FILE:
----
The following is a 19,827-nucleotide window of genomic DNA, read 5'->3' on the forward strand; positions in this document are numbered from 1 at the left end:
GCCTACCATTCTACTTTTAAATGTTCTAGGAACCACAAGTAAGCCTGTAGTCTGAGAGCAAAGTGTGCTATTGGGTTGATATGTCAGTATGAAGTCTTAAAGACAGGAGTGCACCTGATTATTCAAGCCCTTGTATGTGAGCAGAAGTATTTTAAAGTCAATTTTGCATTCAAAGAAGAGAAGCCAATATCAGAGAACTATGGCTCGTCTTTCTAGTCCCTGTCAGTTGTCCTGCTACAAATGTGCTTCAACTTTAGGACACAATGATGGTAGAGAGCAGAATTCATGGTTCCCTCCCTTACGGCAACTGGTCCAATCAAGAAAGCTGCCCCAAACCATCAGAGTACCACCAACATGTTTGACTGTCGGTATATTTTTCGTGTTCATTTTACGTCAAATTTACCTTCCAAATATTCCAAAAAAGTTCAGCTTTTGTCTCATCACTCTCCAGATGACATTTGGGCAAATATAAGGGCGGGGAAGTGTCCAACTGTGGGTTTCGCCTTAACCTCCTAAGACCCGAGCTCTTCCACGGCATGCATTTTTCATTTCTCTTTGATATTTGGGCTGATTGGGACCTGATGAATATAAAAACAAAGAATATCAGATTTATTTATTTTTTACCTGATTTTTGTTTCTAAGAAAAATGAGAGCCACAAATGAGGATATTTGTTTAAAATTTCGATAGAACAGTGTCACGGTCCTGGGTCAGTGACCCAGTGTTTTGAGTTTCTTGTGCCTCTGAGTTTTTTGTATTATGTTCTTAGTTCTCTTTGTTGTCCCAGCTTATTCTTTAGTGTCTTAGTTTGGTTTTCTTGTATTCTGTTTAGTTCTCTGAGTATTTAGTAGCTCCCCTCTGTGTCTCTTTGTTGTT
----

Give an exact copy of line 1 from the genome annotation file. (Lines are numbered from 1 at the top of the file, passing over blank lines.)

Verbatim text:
The following is a 19,827-nucleotide window of genomic DNA, read 5'->3' on the forward strand; positions in this document are numbered from 1 at the left end: